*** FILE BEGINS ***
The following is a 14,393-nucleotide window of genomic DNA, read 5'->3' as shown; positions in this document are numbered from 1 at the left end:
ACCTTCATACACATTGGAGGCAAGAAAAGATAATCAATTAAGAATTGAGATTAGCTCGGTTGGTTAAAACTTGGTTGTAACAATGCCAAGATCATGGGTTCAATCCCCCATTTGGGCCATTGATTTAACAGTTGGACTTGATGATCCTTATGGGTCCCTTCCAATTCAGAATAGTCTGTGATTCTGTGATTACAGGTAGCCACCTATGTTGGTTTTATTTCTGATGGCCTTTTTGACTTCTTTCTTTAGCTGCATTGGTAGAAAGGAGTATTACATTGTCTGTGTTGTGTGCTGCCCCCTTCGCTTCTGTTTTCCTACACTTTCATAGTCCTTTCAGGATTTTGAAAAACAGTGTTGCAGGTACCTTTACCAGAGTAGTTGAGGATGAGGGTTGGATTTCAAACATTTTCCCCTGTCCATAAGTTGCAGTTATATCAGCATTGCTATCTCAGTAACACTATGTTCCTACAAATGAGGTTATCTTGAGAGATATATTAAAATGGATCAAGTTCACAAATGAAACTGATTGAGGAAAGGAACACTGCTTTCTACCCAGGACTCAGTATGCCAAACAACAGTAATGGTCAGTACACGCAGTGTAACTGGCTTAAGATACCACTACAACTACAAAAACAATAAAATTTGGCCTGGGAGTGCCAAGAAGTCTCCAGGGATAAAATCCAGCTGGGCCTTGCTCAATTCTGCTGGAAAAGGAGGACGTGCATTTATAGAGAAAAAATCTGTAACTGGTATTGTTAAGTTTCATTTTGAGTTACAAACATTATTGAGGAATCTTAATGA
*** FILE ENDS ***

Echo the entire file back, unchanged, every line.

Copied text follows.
The following is a 14,393-nucleotide window of genomic DNA, read 5'->3' as shown; positions in this document are numbered from 1 at the left end:
ACCTTCATACACATTGGAGGCAAGAAAAGATAATCAATTAAGAATTGAGATTAGCTCGGTTGGTTAAAACTTGGTTGTAACAATGCCAAGATCATGGGTTCAATCCCCCATTTGGGCCATTGATTTAACAGTTGGACTTGATGATCCTTATGGGTCCCTTCCAATTCAGAATAGTCTGTGATTCTGTGATTACAGGTAGCCACCTATGTTGGTTTTATTTCTGATGGCCTTTTTGACTTCTTTCTTTAGCTGCATTGGTAGAAAGGAGTATTACATTGTCTGTGTTGTGTGCTGCCCCCTTCGCTTCTGTTTTCCTACACTTTCATAGTCCTTTCAGGATTTTGAAAAACAGTGTTGCAGGTACCTTTACCAGAGTAGTTGAGGATGAGGGTTGGATTTCAAACATTTTCCCCTGTCCATAAGTTGCAGTTATATCAGCATTGCTATCTCAGTAACACTATGTTCCTACAAATGAGGTTATCTTGAGAGATATATTAAAATGGATCAAGTTCACAAATGAAACTGATTGAGGAAAGGAACACTGCTTTCTACCCAGGACTCAGTATGCCAAACAACAGTAATGGTCAGTACACGCAGTGTAACTGGCTTAAGATACCACTACAACTACAAAAACAATAAAATTTGGCCTGGGAGTGCCAAGAAGTCTCCAGGGATAAAATCCAGCTGGGCCTTGCTCAATTCTGCTGGAAAAGGAGGACGTGCATTTATAGAGAAAAAATCTGTAACTGGTATTGTTAAGTTTCATTTTGAGTTACAAACATTATTGAGGAATCTTAATGA